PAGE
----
As we emerged from our short jaunt through the forest, I rolled up my pants to find leeches (about a quarter to a half inch long) attached or crawling on my ankles. I plucked about ten of them off of me, revealing dots of blood (I’m told the bite can stay itchy for up to a month). Well, like Shankar, let’s be positive. It wouldn’t be a Nepali wilderness adventure without a good attacked-by-leeches story. And the good news is, in the peak season, the leeches are underground and the skies are usually clear! Who wants to come back with me?
In India, there’s a lot of pressure to get married (not for me, just in general). In a culture where there’s little sense of personal space, people are often probing about your marital status. Of course, my curiosity about arranged marriages has led me to ask some probing questions myself, like how does it work and why do people do it? The topic seems to be on the tip of everybody’s tongue.
Take the woman I shared a rickshaw ride with after our salsa dance class (I switched to salsa after I mastered Bollywood). After a few pedals of the bike, she was already unraveling details about her upcoming nuptials with an Indian-American salsa dancer from California – an arranged marriage. Unfortunately, the Cali salsa king had backed out. Now, she was taking salsa lessons with the hope of winning him back. Before the ride was over, she was inviting me to visit her family in Kolkata.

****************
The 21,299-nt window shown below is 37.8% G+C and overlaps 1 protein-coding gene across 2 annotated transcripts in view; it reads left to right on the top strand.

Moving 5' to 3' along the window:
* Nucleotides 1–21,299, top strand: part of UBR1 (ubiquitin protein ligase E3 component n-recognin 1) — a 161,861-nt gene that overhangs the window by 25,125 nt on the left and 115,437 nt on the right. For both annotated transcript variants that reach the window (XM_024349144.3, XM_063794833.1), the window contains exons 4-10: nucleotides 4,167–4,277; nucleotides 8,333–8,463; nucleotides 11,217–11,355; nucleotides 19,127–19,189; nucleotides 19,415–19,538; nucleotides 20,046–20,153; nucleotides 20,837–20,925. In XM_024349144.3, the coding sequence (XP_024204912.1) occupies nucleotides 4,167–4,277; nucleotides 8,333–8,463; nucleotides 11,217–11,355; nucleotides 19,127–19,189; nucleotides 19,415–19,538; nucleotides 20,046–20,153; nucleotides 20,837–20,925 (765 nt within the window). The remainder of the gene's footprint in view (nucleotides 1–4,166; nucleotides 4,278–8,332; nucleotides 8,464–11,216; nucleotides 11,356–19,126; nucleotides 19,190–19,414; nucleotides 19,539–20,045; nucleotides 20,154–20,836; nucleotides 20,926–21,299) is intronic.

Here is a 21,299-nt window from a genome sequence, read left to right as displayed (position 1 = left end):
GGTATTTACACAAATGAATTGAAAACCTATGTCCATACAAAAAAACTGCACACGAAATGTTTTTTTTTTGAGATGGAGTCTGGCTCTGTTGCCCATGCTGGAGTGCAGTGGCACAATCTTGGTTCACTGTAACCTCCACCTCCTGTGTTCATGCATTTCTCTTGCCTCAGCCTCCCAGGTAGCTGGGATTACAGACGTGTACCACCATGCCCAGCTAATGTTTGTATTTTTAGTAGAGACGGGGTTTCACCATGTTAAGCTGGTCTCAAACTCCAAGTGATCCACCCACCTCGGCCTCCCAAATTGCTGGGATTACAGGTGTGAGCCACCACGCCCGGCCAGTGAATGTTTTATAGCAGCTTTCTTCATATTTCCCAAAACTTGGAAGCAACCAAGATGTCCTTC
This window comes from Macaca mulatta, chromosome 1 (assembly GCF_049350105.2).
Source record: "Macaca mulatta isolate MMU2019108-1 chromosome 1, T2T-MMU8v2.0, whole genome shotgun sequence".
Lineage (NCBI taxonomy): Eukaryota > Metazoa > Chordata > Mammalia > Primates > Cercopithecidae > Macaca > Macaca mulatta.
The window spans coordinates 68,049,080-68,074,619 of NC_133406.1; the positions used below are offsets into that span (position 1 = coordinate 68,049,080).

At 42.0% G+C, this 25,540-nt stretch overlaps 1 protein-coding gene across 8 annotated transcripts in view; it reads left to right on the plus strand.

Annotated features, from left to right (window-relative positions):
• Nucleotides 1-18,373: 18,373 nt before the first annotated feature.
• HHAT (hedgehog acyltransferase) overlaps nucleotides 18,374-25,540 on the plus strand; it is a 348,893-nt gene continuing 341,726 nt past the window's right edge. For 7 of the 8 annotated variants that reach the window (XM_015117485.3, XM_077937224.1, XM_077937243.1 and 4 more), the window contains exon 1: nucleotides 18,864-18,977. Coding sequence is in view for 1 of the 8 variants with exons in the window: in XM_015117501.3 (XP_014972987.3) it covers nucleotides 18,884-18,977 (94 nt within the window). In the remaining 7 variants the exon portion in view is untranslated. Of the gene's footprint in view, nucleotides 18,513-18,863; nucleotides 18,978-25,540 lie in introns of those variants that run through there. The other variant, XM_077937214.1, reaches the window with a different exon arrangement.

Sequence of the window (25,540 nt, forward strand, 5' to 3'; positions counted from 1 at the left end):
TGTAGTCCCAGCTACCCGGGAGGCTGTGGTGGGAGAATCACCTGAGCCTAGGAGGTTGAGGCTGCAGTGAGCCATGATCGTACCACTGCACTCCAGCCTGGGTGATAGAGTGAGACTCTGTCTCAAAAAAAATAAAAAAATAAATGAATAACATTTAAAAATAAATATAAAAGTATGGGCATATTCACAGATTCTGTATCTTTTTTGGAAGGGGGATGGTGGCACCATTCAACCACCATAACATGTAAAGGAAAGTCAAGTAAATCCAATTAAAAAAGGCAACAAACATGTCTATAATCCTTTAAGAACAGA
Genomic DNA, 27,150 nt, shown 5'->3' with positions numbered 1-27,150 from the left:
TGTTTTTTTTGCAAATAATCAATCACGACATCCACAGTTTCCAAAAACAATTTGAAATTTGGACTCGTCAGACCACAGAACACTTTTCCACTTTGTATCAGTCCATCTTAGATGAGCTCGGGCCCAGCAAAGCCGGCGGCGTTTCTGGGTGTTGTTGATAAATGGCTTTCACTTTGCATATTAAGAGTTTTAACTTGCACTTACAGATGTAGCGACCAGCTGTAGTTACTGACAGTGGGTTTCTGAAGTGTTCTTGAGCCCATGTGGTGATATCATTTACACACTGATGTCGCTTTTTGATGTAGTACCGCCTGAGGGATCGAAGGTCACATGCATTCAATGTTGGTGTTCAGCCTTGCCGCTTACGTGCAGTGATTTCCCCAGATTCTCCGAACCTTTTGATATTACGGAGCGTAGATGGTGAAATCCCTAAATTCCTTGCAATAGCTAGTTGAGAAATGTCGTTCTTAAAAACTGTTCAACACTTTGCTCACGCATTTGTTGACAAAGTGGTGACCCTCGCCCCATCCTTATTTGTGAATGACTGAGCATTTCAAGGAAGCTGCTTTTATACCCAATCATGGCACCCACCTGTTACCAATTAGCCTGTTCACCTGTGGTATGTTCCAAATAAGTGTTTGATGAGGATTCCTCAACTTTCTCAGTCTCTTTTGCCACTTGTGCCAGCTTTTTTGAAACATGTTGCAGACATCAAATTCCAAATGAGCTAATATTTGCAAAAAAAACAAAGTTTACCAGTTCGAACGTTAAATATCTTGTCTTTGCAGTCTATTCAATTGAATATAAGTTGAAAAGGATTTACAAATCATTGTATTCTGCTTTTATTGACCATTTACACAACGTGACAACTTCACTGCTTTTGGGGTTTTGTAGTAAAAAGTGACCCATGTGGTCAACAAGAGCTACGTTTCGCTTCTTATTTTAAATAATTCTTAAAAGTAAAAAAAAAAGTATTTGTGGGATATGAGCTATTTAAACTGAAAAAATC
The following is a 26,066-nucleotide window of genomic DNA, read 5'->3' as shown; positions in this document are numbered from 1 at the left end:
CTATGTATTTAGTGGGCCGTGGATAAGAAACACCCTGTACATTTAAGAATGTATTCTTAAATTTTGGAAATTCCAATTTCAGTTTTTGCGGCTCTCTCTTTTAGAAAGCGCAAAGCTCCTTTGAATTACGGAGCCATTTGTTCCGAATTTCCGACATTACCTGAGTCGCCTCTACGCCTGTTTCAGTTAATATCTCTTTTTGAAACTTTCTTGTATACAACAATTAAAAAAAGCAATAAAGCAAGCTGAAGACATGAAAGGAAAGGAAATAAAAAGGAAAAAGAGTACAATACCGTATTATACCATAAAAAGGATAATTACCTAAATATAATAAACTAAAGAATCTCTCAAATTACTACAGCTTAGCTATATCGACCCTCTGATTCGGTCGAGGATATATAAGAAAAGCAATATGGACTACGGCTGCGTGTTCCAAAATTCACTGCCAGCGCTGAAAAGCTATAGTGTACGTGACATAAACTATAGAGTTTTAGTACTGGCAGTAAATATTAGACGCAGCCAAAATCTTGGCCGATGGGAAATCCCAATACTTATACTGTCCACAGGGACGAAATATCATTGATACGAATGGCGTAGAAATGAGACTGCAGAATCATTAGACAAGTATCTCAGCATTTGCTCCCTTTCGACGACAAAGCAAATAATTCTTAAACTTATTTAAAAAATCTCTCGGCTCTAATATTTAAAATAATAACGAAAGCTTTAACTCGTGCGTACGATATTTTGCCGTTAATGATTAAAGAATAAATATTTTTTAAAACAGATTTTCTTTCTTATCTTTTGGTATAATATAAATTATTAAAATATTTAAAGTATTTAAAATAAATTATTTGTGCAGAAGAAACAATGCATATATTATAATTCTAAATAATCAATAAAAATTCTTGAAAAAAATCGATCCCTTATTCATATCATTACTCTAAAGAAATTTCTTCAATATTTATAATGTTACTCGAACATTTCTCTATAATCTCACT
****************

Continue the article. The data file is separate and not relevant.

Other friends I know go the dating route to find their perfect mate. But when their relationships don’t lead to marriage, moms usually offer to intervene to find a bride or groom, or they might simply seek the blessing of a Hindu pujari, or priest, hoping the gods of matrimony will help the process along. For a woman and her family, it can also be a costly proposition. In some parts of India, a family is expected to give the husband-to-be a tidy sum of gold for marrying their daughter (as well as other goodies like a car, AC, washing machine etc, not to forget hard cash). Some young people are rebelling against all this. But still a huge number of times people are in love with someone but are forced to marry according to their parent’s wishes.
I’ve heard a number of arranged marriage stories. In a bar, one guy in his early thirties explained how it works. When men reach their mid-twenties, it is the ideal time to start putting out signals through a matchmaker that they’re looking for a bride. There is actually a marriage dossier which includes family details and birth charts commonly referred to as a janampatri, which is circulated. The matchmaker could be someone close to the family or more distant like a neighbor. For men, the marriage dossier contains more information about their ability to be a good provider, their work history and annual income. Women emphasize their more ‘homely’ attributes, namely cooking and caring for the home. ‘If a woman is more docile, not one to create waves, that’s a plus,” my bar buddy shockingly revealed. In addition to the matchmaker, there are even matrimonial adverts in the newspapers (all brides, it seems, must be tall, slim and beautiful).
From the whole dossier, the first item to be sent is the photo. In the case of my friend, he liked his potential wife’s large brown eyes. Once the couple is ready, a big meeting is arranged between the families like negotiations for a merger and acquisition. For my friend, only at the end did the families give him and his future wife 10 minutes to be alone. That’s when you can really ask questions, like: Are you in love with someone else? He just asked her simply: do you want to go ahead with the marriage? She said yes.